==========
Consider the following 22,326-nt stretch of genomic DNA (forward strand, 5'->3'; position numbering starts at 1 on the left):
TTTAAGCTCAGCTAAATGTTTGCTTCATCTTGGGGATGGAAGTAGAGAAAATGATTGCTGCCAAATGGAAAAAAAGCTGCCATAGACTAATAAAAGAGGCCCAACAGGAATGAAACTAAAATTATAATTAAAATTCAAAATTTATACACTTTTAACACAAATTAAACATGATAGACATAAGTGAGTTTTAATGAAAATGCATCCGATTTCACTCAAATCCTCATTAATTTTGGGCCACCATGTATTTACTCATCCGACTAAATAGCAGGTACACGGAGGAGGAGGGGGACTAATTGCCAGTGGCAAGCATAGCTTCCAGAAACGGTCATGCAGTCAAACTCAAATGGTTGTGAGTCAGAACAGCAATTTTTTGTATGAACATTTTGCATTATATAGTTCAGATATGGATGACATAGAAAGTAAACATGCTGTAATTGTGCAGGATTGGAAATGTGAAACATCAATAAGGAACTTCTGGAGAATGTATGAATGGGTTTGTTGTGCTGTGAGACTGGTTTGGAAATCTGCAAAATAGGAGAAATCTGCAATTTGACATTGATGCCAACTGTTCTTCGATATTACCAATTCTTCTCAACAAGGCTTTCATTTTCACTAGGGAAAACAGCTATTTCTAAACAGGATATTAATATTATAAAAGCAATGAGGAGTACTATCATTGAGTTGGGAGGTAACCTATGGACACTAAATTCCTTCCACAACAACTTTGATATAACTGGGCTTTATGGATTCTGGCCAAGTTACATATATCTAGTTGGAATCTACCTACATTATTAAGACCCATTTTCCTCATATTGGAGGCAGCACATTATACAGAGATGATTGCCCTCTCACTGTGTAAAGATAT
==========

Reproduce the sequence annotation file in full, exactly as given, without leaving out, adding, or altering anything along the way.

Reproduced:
Consider the following 22,326-nt stretch of genomic DNA (forward strand, 5'->3'; position numbering starts at 1 on the left):
TTTAAGCTCAGCTAAATGTTTGCTTCATCTTGGGGATGGAAGTAGAGAAAATGATTGCTGCCAAATGGAAAAAAAGCTGCCATAGACTAATAAAAGAGGCCCAACAGGAATGAAACTAAAATTATAATTAAAATTCAAAATTTATACACTTTTAACACAAATTAAACATGATAGACATAAGTGAGTTTTAATGAAAATGCATCCGATTTCACTCAAATCCTCATTAATTTTGGGCCACCATGTATTTACTCATCCGACTAAATAGCAGGTACACGGAGGAGGAGGGGGACTAATTGCCAGTGGCAAGCATAGCTTCCAGAAACGGTCATGCAGTCAAACTCAAATGGTTGTGAGTCAGAACAGCAATTTTTTGTATGAACATTTTGCATTATATAGTTCAGATATGGATGACATAGAAAGTAAACATGCTGTAATTGTGCAGGATTGGAAATGTGAAACATCAATAAGGAACTTCTGGAGAATGTATGAATGGGTTTGTTGTGCTGTGAGACTGGTTTGGAAATCTGCAAAATAGGAGAAATCTGCAATTTGACATTGATGCCAACTGTTCTTCGATATTACCAATTCTTCTCAACAAGGCTTTCATTTTCACTAGGGAAAACAGCTATTTCTAAACAGGATATTAATATTATAAAAGCAATGAGGAGTACTATCATTGAGTTGGGAGGTAACCTATGGACACTAAATTCCTTCCACAACAACTTTGATATAACTGGGCTTTATGGATTCTGGCCAAGTTACATATATCTAGTTGGAATCTACCTACATTATTAAGACCCATTTTCCTCATATTGGAGGCAGCACATTATACAGAGATGATTGCCCTCTCACTGTGTAAAGATAT